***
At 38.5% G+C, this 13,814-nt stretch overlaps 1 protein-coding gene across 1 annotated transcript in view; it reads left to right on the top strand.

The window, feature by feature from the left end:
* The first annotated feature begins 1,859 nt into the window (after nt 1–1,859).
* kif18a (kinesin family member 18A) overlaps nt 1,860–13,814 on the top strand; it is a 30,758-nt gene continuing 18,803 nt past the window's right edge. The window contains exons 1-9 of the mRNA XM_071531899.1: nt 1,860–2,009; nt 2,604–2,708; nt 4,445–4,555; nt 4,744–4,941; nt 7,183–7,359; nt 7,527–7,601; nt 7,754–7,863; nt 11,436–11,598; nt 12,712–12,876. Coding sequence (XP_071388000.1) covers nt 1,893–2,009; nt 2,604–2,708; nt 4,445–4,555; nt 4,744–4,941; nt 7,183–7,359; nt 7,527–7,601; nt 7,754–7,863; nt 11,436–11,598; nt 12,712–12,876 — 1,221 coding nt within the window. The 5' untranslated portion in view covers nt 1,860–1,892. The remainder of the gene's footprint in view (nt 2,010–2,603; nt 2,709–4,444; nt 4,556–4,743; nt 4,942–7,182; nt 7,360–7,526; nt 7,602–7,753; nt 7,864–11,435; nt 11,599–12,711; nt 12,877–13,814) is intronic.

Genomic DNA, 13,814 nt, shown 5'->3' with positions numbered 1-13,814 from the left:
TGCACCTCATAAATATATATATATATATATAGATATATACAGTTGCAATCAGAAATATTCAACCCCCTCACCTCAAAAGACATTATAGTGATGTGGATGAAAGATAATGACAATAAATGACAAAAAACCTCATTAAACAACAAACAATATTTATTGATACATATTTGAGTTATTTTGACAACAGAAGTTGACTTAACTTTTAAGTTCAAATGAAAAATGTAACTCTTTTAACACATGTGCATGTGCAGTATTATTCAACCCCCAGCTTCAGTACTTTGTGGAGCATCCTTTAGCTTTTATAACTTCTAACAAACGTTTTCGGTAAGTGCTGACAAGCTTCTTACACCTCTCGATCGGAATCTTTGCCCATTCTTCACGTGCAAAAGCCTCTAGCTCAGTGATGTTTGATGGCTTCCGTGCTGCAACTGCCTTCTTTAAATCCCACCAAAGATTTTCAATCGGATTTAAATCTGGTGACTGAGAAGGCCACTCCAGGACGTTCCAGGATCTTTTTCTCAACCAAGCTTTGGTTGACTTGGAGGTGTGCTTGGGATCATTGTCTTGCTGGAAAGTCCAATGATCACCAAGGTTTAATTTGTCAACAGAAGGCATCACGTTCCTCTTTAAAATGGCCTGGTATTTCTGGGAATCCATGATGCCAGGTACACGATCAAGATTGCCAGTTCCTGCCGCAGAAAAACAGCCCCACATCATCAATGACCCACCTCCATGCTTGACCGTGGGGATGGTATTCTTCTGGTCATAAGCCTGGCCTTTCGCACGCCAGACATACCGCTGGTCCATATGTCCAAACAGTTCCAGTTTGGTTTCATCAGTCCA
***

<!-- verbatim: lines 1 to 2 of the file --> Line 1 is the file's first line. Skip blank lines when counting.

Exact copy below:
At 38.5% G+C, this 13,814-nt stretch overlaps 1 protein-coding gene across 1 annotated transcript in view; it reads left to right on the top strand.

The window, feature by feature from the left end: